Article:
(Campaign Monitor, “Email interaction across mobile and desktop, Q1 2014)

What are some of the key factors that prompt prospects to delete emails? Key culprits traditionally include convoluted language, use of industry jargon and failure to make a strong case for value—are you worth your prospect’s time? Will you be for her or him a valuable source?

Ultimately, it is not the service or product that you are pitching that will prompt your prospects to take action. Rather, your capacity to convince them that you understand their challenges and that you can help them achieve their goals will be the deciding factor. This is what will persuade them that getting additional information or requesting to meet with you will be a good investment of their time.

Here are some of the crucial factors you must bear in mind when crafting an email:

  1. Grabbing Subject Line: Use concise language. Do not exceed 50 characters. Be clear, consistent, use action words to inspire and, when possible, consider adding the recipient’s first name
    Length: The statistics above make a compelling case for prospects reading emails on mobile devices. Consequently, keep your emails short—preferably under 100 words
  2. Personalize: According to HubSpot Science of Email research, personalizing an email increase click through rates by 14 percent. So, conduct some specific research that can help address the recipient’s challenges and openly quote it in the text.
  3. Credibility: Do not shy away from name-dropping. If the prospect was referred to you by a third party, mentioning that individual’s name may significantly increase the odds of a response
    Value: The first couple of sentences should unequivocally state what you are offering and why it is valuable. To accomplish this goal, clearly state your value proposition. Also, go the extra mile by sharing any educational material you may have on the topic and clearly enunciate to the reader the benefits she will derive from reading such material.
  4. Closing: In closing your email, remember that your goal is to establish an ongoing conversation. Include a call-to-action and word it in a personal and engaging manner, be it a meeting request or a telephone call.

Claudio PannunzioClaudio O. Pannunzio
President and Founder
i-Impact Group
Greenwich, Conn.


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Diamonds and Your Social Presence are Forever

The internet was once regarded as an “other” space that existed beyond the reaches of “the real world.” What happened on the Internet wasn’t to be taken seriously–it wasn’t real. This rather strange concept of the Internet is now changing, due in large part to the rise of social media.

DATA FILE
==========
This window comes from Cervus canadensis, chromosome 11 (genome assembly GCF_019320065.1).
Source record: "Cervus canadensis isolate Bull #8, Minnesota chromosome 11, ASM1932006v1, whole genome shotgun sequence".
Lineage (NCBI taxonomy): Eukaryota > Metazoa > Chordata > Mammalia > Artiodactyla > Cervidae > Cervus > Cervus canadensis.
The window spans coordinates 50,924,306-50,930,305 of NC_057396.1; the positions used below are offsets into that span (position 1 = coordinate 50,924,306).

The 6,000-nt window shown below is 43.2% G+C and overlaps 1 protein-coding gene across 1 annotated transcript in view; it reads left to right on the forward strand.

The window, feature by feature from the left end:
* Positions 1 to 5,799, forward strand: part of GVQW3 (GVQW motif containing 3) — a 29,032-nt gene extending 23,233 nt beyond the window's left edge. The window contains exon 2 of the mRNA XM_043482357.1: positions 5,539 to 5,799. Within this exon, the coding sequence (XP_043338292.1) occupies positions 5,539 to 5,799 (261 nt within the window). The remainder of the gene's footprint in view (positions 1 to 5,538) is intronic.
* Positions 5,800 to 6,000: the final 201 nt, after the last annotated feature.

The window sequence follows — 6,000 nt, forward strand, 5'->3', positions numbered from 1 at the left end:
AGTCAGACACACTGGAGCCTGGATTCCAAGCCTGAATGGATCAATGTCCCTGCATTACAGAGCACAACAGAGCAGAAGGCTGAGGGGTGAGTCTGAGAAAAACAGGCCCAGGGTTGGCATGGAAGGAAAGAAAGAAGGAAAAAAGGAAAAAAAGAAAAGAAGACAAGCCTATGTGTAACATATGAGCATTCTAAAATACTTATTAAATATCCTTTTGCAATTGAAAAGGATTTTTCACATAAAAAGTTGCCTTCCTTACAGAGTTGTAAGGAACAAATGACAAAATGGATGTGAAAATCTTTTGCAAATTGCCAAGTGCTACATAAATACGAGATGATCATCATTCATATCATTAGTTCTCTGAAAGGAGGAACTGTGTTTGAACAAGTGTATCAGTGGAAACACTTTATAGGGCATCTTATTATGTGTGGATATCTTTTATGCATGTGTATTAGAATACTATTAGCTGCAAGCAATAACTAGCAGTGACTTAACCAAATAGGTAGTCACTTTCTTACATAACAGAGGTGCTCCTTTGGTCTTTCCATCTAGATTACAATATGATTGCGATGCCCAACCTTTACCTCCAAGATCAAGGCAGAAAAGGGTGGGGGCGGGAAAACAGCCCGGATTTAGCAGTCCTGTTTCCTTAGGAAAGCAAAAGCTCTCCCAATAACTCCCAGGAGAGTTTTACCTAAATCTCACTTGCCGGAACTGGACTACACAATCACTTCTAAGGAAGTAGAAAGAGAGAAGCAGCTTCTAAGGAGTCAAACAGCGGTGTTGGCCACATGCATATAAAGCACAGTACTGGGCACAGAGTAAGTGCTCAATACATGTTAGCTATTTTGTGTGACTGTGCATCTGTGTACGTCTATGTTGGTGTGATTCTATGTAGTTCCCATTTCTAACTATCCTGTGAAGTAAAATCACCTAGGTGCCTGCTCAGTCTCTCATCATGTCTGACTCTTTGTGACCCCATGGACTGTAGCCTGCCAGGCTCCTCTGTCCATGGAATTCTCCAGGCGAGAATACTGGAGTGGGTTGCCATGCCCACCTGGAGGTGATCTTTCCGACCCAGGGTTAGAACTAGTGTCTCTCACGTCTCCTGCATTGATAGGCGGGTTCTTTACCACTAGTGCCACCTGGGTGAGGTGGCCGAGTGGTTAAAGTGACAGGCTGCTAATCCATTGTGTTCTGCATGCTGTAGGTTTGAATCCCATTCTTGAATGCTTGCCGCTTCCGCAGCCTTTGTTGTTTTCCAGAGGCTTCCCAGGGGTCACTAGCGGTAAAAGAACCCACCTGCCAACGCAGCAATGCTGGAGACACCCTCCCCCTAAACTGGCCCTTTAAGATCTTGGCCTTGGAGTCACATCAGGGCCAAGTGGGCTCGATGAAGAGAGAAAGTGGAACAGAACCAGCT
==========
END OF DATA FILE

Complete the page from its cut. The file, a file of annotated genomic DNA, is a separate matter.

While some continue to miss the Tweet, there is a growing consensus that what is said or done online has a direct and measurable impact on the physical, tangible world.

And all of this mass communicating we’re doing, every think-piece, Tweet, status update, and picture we post, is being cataloged–it’s been said that history is now recorded faster than it’s actually taking place. The Internet is one large encyclopedia of the human experience, and unlike the hardcover collection on our shelves in the basement, it cannot be destroyed by flood nor fire.

Diamonds and your social presence are forever.

In other words, navigating an online presence is hard, and two social media sites in particular get people into the most trouble.

Facebook
On Facebook, keeping your personal and professional self separated is a must. For many of us, even before we considered our future careers, Facebook was around to make sure we wouldn’t have one. Depending on how long you’ve been active on the site, Facebook tends to be a place of old college buddies, new babies of those old college buddies, and beer. Probably of you consuming it. With your old college buddies.

Instead of mixing business and pleasure on your profile, create a business page for your firm. This way you can guarantee that what you post is professional and in keeping with your business brand. Most of your clients aren’t interested in seeing you in your college glory days. In that same vein, restrict access to your profile to only include friends–they’re less likely to tattle on you if you make a blunder.

Twitter
Twitter’s an odd bird. If you’re a professional, it likes a mix of business speak; unrelated yet interesting articles from around the web; and the odd pithy personal update. Unless you have something akin to an obsession with declaring the veracity of unicorns, it’s not imperative to maintain a personal Twitter account as well as a professional one. If you do have said passion, create a cleverly disguised pseudonym and Tweet to your heart’s content–just remember which account you’re logged into.

While the readership of Twitter is generally accepting of a variety of posts, the deceptively open and on-the-fly nature of it makes it prime real estate for gaffs. You may be Tweeting from the comfort of your own home, but your Tweet is out roaming the world. And once it’s out, it’s almost impossible to stuff that bird back in the cage.